Glycoprotein hormones such as lutropin, which triggers release of the egg during ovulation, must stimulate their receptors in pulses to avoid receptor desensitisation. Glycans on their surface are capped with sulphated N-Acetylgalactosamine (GalNAc), making them ligands for the cysteine-rich ricin homology domain of the mannose receptor. This tag ensures a cycle of release, stimulation, and removal from the circulation.[7]

Knockout mice lacking the enzyme required to add the sulphated GalNAc capping structure show longer half-lives for lutropin, which results in increased receptor activation and oestrogen production. Female knockout mice reach sexual maturity faster than their wild-type counterparts, have a longer oestrus cycle and produce more litters. Thus, the sulphated GalNAc tag is very important in regulating serum concentrations of certain glycoprotein hormones.[7]

Types

Humans express two types of mannose receptors, each encoded by its own gene:

Gene Protein Alternative names
MRC1 Macrophage mannose receptor 1 C-type mannose receptor 1,
C-type lectin domain family 13 member D (CLEC13D),
CD206, MMR
MRC2 Macrophage mannose receptor 2 C-type mannose receptor 2,
Urokinase-type plasminogen activator receptor-associated protein,
CD280

Applications in health and disease

The selective internalisation properties of the mannose receptor indicate a number of potential applications in health and disease. By manipulating the glycosylation of important bioactive proteins to a highly mannosylated state, their serum levels could be tightly regulated and they could be targeted specifically to cells expressing the mannose receptor. There is also potential for use of the mannose receptor as a target for improved macrophage activation and antigen presentation.[5][8]

References

  1. ^ Szolnoky G, Bata-Csörgö Z, Kenderessy AS, Kiss M, Pivarcsi A, Novák Z, Nagy Newman K, Michel G, Ruzicka T, Maródi L, Dobozy A, Kemény L (August 2001). "A mannose-binding receptor is expressed on human keratinocytes and mediates killing of Candida albicans". J. Invest. Dermatol. 117 (2): 205–13.  
  2. ^ Sheikh H, Yarwood H, Ashworth A, Isacke CM (March 2000). "Endo180, an endocytic recycling glycoprotein related to the macrophage mannose receptor is expressed on fibroblasts, endothelial cells and macrophages and functions as a lectin receptor". J. Cell. Sci. 113 (6): 1021–32.  
  3. ^ East L, Isacke CM (2002). "The mannose receptor family". Biochim. Biophys. Acta 1572 (2-3): 364–86.  
  4. ^ Schlesinger PH, Doebber TW, Mandell BF, White R, DeSchryver C, Rodman JS, Miller MJ, Stahl P (1978). "Plasma clearance of glycoproteins with terminal mannose and N-acetylglucosamine by liver non-parenchymal cells. Studies with beta-glucuronidase, N-acetyl-β-D-glucosaminidase, ribonuclease B and agalacto-orosomucoid". Biochem. J. 176 (1): 103–9.  
  5. ^ a b c d e Lee SJ, Evers S, Roeder D, Parlow AF, Risteli J, Risteli L, Lee YC, Feizi T, Langen H, Nussenzweig MC (2002). "Mannose receptor-mediated regulation of serum glycoprotein homeostasis". Science 295 (5561): 1898–901.  
  6. ^ a b c d e f g h Gazi U, Martinez-Pomares L (2009). "Influence of the mannose receptor in host immune responses". Immunobiology 214 (7): 554–61.  
  7. ^ a b c Taylor M, Drickamer K (2011). "Introduction to glycobiology". Oxford University Press.  
  8. ^ a b c d e f g h Stahl PD, Ezekowitz RA (1998). "The mannose receptor is a pattern recognition receptor involved in host defense". Curr. Opin. Immunol. 10 (1): 50–5.  
  9. ^ a b c d Martinez-Pomares L (2012). "The mannose receptor". J. Leukoc. Biol. 92 (6): 1177–86.  
  10. ^ Fiete DJ, Beranek MC, Baenziger JU (March 1998). "A cysteine-rich domain of the "mannose" receptor mediates GalNAc-4-SO4 binding". Proc. Natl. Acad. Sci. U.S.A. 95 (5): 2089–93.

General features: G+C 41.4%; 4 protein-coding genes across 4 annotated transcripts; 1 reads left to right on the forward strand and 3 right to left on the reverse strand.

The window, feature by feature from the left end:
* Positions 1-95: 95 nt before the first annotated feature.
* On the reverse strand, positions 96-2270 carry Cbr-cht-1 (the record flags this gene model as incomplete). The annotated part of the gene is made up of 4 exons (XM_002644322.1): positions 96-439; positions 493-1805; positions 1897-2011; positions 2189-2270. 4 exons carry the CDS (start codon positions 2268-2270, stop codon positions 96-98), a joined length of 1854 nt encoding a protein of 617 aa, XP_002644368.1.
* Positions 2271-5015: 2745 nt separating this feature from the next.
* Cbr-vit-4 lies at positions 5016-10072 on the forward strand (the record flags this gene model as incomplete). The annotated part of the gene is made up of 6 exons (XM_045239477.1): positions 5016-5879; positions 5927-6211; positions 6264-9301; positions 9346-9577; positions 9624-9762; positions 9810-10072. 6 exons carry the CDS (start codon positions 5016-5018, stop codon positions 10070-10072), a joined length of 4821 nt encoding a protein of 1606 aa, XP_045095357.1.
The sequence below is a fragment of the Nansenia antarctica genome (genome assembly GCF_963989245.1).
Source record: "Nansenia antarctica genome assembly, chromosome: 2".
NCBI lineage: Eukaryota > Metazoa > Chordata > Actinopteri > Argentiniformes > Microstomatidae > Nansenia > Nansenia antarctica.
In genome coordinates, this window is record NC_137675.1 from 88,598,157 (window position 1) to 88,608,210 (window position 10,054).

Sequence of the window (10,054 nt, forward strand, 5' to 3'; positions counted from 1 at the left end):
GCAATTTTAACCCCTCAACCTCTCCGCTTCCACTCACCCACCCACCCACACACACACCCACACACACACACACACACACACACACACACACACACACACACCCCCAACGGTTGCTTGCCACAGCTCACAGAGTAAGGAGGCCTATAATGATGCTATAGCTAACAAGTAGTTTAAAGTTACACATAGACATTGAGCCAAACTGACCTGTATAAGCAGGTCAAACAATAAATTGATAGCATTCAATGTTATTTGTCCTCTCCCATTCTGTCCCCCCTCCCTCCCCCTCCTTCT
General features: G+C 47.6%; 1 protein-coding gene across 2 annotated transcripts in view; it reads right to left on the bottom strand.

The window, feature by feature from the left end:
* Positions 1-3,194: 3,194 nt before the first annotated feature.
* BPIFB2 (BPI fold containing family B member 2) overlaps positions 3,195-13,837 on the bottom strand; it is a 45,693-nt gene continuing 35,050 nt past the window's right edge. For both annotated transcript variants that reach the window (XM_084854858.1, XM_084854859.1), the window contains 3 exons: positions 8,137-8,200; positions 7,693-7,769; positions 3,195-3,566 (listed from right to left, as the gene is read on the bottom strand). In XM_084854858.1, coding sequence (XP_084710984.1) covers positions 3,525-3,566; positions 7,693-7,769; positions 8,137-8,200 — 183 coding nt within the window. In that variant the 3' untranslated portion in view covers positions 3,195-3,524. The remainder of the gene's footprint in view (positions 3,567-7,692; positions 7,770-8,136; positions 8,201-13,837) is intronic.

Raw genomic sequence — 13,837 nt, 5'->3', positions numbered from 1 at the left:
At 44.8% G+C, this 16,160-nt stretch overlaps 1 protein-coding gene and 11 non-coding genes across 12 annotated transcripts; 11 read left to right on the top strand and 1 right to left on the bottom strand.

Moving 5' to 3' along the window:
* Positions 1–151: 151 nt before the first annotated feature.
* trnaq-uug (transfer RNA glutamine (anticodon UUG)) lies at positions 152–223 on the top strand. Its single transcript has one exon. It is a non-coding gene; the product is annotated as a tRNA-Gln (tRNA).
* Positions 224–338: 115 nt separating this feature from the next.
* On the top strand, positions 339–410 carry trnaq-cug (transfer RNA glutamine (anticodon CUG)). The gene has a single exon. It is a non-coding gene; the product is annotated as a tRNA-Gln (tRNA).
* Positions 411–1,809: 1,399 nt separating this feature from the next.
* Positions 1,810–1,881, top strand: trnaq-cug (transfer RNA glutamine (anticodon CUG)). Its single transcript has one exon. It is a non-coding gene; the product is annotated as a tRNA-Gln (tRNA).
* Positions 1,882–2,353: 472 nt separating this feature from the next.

11. ^ Mullin NP, Hitchen PG, Taylor ME (1997). "Mechanism of Ca2+ and monosaccharide binding to a C-type carbohydrate-recognition domain of the macrophage mannose receptor". J. Biol. Chem. 272 (9): 5668–81.  
  12. ^ Weis WI, Drickamer K (1996). "Structural basis of lectin-carbohydrate recognition". Annu. Rev. Biochem. 65: 441–73.  
  13. ^ a b c Llorca O (2008). "Extended and bent conformations of the mannose receptor family". Cell. Mol. Life Sci. 65 (9): 1302–10.  
  14. ^ Jordens R, Thompson A, Amons R, Koning F (1999). "Human dendritic cells shed a functional, soluble form of the mannose receptor". Int. Immunol. 11 (11): 1775–80.  
  15. ^ a b Martínez-Pomares L, Mahoney JA, Káposzta R, Linehan SA, Stahl PD, Gordon S (1998). "A functional soluble form of the murine mannose receptor is produced by macrophages in vitro and is present in mouse serum". J. Biol. Chem. 273 (36): 23376–80.  
  16. ^ Gazi U, Rosas M, Singh S, Heinsbroek S, Haq I, Johnson S, Brown GD, Williams DL, Taylor PR, Martinez-Pomares L (2011). "Fungal recognition enhances mannose receptor shedding through dectin-1 engagement". J. Biol. Chem. 286 (10): 7822–9.  
  17. ^ Su Y, Bakker T, Harris J, Tsang C, Brown GD, Wormald MR, Gordon S, Dwek RA, Rudd PM, Martinez-Pomares L (2005). "Glycosylation influences the lectin activities of the macrophage mannose receptor". J. Biol. Chem. 280 (38): 32811–20.  
  18. ^ Maródi L, Korchak HM, Johnston RB (1991). "Mechanisms of host defense against Candida species. I. Phagocytosis by monocytes and monocyte-derived macrophages". J. Immunol. 146 (8): 2783–9.  
  19. ^ Ezekowitz RA, Williams DJ, Koziel H, Armstrong MY, Warner A, Richards FF, Rose RM (1991). "Uptake of Pneumocystis carinii mediated by the macrophage mannose receptor". Nature 351 (6322): 155–8.  
  20. ^ O'Riordan DM, Standing JE, Limper AH (1995). "Pneumocystis carinii glycoprotein A binds macrophage mannose receptors". Infect. Immun. 63 (3): 779–84.  
  21. ^ Chakraborty R, Chakraborty P, Basu MK (1998). "Macrophage mannosyl fucosyl receptor: its role in invasion of virulent and avirulent L. donovani promastigotes". Biosci. Rep. 18 (3): 129–42.  
  22. ^ Chakraborty P, Ghosh D, Basu MK (2001). "Modulation of macrophage mannose receptor affects the uptake of virulent and avirulent Leishmania donovani promastigotes". J. Parasitol. 87 (5): 1023–7.  
  23. ^ Kang PB, Azad AK, Torrelles JB, Kaufman TM, Beharka A, Tibesar E, DesJardin LE, Schlesinger LS (2005). "The human macrophage mannose receptor directs Mycobacterium tuberculosis lipoarabinomannan-mediated phagosome biogenesis". J. Exp. Med. 202 (7): 987–99.  
  24. ^ Tachado SD, Zhang J, Zhu J, Patel N, Cushion M, Koziel H (2007). "Pneumocystis-mediated IL-8 release by macrophages requires coexpression of mannose receptors and TLR2". J. Leukoc. Biol. 81 (1): 205–11.